I am please so far with Obama’s leadership. I wish that the majority of us Americans could get beyond the name calling and find ways to work together. It is not a sign of weakness to seek compromise as a way forward, but that does not seem to be the way of Washington lately. I do not blame our president for this.
As to how much he has been able to accomplish in one year, I think about how much any of us accomplish in a year… it is not really that much time, especially when there is such a large contingent of people seeking to oppose anything just to oppose it. For instance the debt commission was a Republican idea until Obama proposed it. The stimulus had tax cuts and the new jobs bill is largely tax cuts… all Republican “ideas” but opposed because… why?
I still believe, however, that as Christians we can model ways to work beyond our differences… to listen to one another, to love one another – especially our enemies (political enemies are God’s children too).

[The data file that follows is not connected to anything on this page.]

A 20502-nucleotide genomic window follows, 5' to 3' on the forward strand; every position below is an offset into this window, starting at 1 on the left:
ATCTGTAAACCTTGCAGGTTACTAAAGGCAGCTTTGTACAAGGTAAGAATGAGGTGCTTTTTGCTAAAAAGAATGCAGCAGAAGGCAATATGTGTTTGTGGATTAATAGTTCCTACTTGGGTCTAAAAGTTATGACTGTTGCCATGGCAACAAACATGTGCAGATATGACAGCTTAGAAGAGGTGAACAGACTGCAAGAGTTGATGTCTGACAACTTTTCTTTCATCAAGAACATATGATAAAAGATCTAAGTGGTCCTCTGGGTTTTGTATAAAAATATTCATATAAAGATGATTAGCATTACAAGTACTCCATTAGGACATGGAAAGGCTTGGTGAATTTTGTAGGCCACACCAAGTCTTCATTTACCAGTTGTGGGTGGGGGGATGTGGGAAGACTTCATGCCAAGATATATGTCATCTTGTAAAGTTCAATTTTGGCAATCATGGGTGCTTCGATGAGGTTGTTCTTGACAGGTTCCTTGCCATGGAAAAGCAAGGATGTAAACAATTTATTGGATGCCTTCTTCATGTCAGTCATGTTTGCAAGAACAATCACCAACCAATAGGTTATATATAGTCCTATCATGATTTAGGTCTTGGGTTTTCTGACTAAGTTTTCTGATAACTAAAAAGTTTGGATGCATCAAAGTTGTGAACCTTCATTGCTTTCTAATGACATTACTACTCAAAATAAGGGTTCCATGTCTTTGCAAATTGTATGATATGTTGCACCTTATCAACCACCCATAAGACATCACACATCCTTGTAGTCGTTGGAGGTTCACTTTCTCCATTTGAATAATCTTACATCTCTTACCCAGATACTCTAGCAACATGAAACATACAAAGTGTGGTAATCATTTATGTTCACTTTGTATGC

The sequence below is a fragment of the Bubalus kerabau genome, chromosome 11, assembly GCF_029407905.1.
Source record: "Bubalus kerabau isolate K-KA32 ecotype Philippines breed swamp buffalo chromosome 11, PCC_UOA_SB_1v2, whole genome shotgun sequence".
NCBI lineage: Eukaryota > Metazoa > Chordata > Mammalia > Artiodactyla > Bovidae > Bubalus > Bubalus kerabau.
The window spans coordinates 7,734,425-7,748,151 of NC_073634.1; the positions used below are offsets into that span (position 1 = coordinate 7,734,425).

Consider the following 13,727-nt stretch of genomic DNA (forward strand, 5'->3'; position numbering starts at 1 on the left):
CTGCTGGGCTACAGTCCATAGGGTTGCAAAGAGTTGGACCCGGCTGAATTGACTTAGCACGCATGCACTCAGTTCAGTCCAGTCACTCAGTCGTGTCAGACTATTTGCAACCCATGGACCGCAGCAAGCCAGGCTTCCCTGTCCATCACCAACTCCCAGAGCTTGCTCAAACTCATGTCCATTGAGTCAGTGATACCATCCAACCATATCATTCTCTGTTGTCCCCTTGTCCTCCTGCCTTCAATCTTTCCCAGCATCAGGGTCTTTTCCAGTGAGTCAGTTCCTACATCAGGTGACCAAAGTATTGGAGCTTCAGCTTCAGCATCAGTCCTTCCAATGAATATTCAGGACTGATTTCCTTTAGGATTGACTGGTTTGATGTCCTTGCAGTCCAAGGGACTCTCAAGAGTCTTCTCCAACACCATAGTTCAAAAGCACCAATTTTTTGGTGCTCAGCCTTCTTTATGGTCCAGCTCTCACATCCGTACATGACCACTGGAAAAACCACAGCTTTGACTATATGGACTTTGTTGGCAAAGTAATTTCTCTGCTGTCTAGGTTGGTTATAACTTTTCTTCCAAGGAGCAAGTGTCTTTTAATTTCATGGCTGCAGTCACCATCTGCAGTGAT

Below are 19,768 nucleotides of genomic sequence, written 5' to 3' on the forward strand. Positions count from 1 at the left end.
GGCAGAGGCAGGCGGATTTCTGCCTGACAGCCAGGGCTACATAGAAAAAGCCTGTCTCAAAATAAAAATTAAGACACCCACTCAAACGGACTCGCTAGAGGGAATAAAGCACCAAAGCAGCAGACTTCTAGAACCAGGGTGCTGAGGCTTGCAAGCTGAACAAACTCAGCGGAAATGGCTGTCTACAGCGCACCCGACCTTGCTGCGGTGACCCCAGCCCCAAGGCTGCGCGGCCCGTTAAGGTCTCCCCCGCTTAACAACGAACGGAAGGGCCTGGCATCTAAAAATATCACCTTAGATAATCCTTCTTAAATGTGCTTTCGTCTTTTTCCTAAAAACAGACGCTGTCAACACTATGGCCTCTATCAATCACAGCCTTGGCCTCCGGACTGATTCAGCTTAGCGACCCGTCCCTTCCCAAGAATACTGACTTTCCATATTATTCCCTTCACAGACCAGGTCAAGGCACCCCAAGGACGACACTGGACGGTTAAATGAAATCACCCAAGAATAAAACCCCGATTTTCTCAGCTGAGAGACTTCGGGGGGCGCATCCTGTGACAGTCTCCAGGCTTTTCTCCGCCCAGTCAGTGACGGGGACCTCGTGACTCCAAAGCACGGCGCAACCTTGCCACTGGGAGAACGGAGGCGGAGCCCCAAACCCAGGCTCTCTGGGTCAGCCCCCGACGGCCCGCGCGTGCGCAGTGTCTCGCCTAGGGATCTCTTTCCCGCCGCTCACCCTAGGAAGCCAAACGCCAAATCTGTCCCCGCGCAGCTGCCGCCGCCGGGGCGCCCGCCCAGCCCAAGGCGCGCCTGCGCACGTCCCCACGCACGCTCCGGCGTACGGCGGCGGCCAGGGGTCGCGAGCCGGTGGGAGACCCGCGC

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Ed

posted February 23, 2010 at 10:02 pm


As a Christian, I try to avoid judging the motives of other people. I believe the President is working on good faith and trying to do what he thinks is the best for our country. Of course I do not agree in many things (abortion, gay marriage, homosexuality, and more), but overall I think he is doing a good job for the first year. I will look forward to see the next three years to decide if he deserves another term or we should look for a new leadership.



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alaina